Money Decisions: The Numbers Are Not The Hard Part
It has been said that there are only about 6 personal finance stories, with newspaper columns, finance blogs, and radio programs repeating them over and over. A handful of finance books, a pad & paper, and a few months should be sufficient to understand the basics, from income to expenses to debt to saving. And yet multitudes of people struggle with managing money, handling unexpected expenses, and saving for the future.
So much of our interaction with money is focused on numbers – how much we earn, how much things cost, rates of return, etc. – that it is easy to think that money decisions should simply be a matter of knowing the options and solving the correct equations. If we keep twisting, turning, looking at it from different angles, then the perfect solution will appear and our money decisions will be clear. Right?
That kind of thinking seems intuitive, but it is far from reality. The mathematics involved in most personal finance calculations tops out with some arithmetic and high school Algebra I.* If decisions about money were simply a matter of solving equations, then everyone with a high school education would be a competent money manager. But that isn't the case.
Making decisions about money is almost never as cut and dry as just running the numbers. Existing beliefs, biases, fears, formative lessons about money, and ego all inform how gracefully we navigate financial dilemmas. People make choices based on instinct, impulsiveness, and emotion, rather than a calm and deliberate weighing of options.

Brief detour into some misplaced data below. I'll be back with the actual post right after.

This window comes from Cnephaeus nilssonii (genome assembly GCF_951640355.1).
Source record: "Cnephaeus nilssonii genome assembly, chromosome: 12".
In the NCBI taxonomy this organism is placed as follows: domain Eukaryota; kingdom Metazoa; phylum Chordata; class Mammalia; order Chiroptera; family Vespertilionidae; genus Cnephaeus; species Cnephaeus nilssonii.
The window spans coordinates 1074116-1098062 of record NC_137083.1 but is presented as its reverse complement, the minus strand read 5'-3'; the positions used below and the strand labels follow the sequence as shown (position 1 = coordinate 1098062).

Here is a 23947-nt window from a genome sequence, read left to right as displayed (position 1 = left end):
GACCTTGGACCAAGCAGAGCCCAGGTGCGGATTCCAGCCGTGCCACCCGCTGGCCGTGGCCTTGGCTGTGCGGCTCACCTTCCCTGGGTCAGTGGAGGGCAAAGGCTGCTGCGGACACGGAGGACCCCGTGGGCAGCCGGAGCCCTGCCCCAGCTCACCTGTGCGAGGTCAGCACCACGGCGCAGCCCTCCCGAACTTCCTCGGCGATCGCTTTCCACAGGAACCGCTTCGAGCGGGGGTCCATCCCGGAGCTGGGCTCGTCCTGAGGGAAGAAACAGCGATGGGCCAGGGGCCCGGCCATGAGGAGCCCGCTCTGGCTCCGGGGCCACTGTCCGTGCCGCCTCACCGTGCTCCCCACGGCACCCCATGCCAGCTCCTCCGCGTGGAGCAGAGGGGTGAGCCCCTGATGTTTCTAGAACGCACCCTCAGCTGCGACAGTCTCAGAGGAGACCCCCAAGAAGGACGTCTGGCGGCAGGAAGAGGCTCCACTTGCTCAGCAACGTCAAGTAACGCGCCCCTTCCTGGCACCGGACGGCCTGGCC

The "hard work" of making good money decisions is not about understanding financial calculators or following elaborate strategies. The heavy lifting is done by recognizing what is of personal value now, what type of life could bring more satisfaction in the future, and what choices will make that future life more likely. That conversation is much harder than cooking up moonshot scenarios or ignoring a pain point, but it is the first step in connecting the dots between the life you have now and the life you would like to have later.
Some of those choices might run counter to the way you have done things in the past. That's ok. You may find that a belief that was really important to your younger self is not all that important any more. Still ok. Sometimes doing the best thing for your future is not all that convenient or fun. That's harder to do, but still ok.
Will saving more money now make your future life easier? Likely. Will spending less money make saving easier? Almost certainly. Can separating past narratives, societal expectations, and ego from the process help? Bingo.
Looking for someone to help you separate the forest from the trees? Find out how Iseler Financial can help with the big picture and the details by emailing us today.
Timothy Iseler, CFP®
Founder & Lead Advisor
Iseler Financial, LLC | Durham NC | (919) 666-7604
Iseler Financial helps creative professionals remove stress while taking control of their financial futures. As both advisor and accountability partner, we help identify current strengths and weaknesses, clarify and refine your long-term goals, and prioritize understandable, manageable, and repeatable actions to bring long-term financial well-being. Reach out today to take the first step.